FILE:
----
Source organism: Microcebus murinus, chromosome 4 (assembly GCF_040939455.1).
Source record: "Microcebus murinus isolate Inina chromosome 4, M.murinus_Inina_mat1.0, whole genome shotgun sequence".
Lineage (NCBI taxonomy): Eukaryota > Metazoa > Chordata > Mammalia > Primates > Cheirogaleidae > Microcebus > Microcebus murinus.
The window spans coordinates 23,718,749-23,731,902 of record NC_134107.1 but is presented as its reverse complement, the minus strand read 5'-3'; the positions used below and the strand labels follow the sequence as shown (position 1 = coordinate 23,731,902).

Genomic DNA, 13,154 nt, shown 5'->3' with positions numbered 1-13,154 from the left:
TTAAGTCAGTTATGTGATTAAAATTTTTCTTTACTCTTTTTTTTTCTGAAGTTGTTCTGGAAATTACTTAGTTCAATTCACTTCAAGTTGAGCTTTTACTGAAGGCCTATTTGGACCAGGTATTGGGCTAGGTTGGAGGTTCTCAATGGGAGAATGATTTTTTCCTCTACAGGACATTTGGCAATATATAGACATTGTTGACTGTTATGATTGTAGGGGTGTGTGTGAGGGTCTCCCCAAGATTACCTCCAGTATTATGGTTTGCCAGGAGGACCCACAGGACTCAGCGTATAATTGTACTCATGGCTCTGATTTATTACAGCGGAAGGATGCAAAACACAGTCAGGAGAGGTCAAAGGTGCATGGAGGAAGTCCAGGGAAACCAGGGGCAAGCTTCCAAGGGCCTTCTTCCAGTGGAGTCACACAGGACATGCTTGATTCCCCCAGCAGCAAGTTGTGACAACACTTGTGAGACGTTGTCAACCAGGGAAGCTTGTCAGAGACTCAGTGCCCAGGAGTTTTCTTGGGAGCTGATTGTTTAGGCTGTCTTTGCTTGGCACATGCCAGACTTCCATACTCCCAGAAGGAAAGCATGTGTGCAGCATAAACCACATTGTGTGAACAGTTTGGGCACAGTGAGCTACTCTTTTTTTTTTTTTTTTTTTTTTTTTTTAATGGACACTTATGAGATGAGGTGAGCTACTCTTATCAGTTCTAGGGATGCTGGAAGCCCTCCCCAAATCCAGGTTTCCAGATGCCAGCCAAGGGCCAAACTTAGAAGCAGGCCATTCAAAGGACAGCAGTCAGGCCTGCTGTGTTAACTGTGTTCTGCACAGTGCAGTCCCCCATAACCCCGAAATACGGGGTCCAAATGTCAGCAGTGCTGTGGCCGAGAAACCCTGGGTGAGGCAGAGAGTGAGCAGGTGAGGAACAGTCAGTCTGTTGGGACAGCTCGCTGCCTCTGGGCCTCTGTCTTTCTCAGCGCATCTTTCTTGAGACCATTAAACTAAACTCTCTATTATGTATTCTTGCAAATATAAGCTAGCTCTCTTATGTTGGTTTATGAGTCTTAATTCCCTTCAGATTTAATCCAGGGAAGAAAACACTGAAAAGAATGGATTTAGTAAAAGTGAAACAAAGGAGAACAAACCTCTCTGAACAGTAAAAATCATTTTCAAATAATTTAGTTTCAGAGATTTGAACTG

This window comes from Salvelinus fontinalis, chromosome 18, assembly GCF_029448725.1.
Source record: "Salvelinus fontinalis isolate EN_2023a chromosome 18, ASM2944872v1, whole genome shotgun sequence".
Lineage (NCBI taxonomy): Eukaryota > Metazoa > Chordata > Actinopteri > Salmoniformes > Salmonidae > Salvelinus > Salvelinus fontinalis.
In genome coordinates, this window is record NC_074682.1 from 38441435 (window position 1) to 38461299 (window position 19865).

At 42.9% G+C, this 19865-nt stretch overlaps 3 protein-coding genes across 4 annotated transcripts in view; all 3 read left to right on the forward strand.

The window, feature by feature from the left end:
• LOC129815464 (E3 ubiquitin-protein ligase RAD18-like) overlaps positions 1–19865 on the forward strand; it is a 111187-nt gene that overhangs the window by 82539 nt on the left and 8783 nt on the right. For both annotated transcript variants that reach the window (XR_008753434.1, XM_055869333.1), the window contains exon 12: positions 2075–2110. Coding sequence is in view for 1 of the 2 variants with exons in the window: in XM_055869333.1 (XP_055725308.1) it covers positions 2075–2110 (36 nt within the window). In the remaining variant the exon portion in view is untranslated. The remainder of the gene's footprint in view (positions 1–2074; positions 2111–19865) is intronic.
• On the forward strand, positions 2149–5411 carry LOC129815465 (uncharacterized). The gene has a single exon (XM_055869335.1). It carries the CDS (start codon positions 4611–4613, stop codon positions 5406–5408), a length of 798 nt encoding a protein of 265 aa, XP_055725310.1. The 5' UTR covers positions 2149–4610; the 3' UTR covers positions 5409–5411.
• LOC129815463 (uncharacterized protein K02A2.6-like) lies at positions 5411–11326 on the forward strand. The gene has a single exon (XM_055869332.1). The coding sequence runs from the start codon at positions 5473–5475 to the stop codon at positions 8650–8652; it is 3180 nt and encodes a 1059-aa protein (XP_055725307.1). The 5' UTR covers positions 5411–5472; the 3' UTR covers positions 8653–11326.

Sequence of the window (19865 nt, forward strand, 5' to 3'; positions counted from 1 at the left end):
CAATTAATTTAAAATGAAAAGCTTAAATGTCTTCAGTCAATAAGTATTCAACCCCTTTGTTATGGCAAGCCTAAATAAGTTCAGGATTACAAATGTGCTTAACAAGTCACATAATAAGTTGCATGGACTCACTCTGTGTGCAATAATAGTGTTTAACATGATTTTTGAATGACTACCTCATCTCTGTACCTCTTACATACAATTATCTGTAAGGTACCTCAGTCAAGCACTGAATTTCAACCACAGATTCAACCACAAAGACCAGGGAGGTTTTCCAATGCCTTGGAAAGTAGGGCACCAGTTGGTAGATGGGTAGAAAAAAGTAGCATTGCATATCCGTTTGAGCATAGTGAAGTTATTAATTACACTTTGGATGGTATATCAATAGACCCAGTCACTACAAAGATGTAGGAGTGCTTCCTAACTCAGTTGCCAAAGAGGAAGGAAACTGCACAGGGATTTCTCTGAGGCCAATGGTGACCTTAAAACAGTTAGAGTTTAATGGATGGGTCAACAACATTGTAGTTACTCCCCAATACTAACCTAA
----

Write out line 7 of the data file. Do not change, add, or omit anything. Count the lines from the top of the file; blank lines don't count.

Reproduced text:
This window comes from Salvelinus fontinalis, chromosome 18, assembly GCF_029448725.1.